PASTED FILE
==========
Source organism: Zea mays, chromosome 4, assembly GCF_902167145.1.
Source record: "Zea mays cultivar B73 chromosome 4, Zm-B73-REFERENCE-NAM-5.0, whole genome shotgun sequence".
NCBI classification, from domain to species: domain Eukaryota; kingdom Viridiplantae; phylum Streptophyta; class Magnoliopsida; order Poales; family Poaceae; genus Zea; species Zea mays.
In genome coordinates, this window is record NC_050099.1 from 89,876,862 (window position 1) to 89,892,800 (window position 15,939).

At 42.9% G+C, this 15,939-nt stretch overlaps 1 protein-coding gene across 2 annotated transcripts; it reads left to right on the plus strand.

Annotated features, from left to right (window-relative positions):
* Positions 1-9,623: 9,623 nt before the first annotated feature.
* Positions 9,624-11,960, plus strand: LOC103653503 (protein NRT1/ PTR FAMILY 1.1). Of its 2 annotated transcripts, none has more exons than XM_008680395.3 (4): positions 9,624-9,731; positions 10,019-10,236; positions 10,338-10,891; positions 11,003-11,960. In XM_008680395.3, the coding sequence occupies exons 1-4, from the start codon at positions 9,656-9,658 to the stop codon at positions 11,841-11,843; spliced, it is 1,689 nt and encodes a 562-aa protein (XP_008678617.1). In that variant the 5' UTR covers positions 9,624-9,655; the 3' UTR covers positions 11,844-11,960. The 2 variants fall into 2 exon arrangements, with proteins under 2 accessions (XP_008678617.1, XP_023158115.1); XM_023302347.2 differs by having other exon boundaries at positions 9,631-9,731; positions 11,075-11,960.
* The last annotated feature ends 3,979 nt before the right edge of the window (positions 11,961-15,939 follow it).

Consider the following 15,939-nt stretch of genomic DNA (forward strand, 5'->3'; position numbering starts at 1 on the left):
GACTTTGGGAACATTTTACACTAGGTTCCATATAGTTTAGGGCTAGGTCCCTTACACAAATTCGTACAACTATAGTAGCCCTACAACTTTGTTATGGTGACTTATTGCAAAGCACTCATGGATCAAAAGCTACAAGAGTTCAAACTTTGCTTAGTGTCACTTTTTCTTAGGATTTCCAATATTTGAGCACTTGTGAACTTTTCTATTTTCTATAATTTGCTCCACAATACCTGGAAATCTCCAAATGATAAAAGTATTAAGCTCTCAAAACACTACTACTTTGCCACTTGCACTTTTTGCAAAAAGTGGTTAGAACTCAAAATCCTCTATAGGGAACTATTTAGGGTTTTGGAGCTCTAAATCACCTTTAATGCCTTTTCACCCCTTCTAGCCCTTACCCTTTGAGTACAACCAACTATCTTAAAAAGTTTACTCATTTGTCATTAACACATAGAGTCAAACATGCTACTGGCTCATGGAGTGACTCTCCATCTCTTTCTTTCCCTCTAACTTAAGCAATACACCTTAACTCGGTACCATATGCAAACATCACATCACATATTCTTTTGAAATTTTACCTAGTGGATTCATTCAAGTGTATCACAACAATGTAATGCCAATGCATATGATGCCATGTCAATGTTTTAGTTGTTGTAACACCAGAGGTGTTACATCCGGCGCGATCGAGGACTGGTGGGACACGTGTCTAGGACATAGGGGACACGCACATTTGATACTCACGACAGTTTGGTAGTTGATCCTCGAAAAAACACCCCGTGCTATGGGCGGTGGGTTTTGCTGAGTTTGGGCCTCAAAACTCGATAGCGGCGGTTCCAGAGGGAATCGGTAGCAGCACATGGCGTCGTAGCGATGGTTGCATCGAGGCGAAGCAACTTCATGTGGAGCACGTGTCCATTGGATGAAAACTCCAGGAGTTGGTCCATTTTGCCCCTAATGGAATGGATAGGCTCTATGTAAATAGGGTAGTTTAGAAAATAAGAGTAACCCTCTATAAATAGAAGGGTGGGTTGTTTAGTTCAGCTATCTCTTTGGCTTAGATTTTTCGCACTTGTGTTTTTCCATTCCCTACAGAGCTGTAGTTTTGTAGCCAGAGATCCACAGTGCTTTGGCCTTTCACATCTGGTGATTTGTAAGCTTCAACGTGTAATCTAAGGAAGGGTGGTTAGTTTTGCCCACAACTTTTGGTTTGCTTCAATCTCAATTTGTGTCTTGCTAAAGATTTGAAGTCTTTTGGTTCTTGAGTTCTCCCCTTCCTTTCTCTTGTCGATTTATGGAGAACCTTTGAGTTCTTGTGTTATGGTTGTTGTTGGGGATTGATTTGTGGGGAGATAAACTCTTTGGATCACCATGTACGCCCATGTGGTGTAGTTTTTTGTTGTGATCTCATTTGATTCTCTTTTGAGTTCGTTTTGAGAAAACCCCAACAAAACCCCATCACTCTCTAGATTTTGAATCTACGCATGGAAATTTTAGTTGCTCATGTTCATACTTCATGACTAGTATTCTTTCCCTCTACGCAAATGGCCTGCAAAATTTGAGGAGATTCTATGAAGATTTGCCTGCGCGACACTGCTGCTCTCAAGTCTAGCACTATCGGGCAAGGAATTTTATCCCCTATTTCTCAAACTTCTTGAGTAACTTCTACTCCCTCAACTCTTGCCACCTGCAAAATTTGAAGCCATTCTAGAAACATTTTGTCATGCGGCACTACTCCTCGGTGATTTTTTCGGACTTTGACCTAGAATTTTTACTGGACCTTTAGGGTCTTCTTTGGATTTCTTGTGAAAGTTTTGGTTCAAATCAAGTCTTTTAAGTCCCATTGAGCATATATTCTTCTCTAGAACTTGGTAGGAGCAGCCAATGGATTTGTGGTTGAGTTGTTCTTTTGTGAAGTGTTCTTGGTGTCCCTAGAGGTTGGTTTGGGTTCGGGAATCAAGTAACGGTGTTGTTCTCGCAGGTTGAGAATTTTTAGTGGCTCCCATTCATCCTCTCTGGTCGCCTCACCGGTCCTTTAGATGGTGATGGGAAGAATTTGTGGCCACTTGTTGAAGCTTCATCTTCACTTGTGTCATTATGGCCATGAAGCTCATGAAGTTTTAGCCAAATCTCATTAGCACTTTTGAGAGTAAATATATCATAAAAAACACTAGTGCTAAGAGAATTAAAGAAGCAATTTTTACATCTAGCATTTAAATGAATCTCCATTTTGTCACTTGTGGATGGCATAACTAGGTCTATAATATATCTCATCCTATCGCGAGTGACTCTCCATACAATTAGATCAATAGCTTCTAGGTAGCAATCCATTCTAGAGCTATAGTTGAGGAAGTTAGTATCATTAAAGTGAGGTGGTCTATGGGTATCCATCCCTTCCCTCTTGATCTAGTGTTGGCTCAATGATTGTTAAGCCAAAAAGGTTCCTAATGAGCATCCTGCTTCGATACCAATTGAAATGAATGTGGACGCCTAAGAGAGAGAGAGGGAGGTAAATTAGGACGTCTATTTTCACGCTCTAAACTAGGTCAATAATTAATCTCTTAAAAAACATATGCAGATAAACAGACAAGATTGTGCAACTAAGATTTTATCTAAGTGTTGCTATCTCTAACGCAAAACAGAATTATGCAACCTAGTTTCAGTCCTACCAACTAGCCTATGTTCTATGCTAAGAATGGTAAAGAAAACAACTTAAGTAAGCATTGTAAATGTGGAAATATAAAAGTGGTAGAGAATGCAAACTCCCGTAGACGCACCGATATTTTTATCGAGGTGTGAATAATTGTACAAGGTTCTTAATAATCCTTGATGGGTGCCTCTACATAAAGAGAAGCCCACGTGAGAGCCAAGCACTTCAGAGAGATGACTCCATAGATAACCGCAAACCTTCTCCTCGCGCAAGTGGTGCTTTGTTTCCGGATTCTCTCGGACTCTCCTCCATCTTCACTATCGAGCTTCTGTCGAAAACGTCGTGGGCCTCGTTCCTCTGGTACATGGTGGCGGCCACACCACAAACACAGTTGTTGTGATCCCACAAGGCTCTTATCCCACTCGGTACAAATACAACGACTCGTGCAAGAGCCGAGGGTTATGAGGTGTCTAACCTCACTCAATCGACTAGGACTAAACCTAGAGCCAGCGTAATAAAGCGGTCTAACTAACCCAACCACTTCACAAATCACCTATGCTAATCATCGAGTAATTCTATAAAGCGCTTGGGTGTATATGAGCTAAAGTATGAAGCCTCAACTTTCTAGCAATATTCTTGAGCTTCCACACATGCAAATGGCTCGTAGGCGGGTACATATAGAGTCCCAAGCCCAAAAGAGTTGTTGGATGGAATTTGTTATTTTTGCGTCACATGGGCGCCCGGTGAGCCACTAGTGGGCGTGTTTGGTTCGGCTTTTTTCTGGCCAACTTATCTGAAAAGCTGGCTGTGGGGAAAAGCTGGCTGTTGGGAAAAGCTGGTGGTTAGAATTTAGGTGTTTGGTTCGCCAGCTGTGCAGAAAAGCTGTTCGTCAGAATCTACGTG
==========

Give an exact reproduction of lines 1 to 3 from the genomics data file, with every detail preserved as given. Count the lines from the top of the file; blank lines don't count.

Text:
Source organism: Zea mays, chromosome 4, assembly GCF_902167145.1.
Source record: "Zea mays cultivar B73 chromosome 4, Zm-B73-REFERENCE-NAM-5.0, whole genome shotgun sequence".
NCBI classification, from domain to species: domain Eukaryota; kingdom Viridiplantae; phylum Streptophyta; class Magnoliopsida; order Poales; family Poaceae; genus Zea; species Zea mays.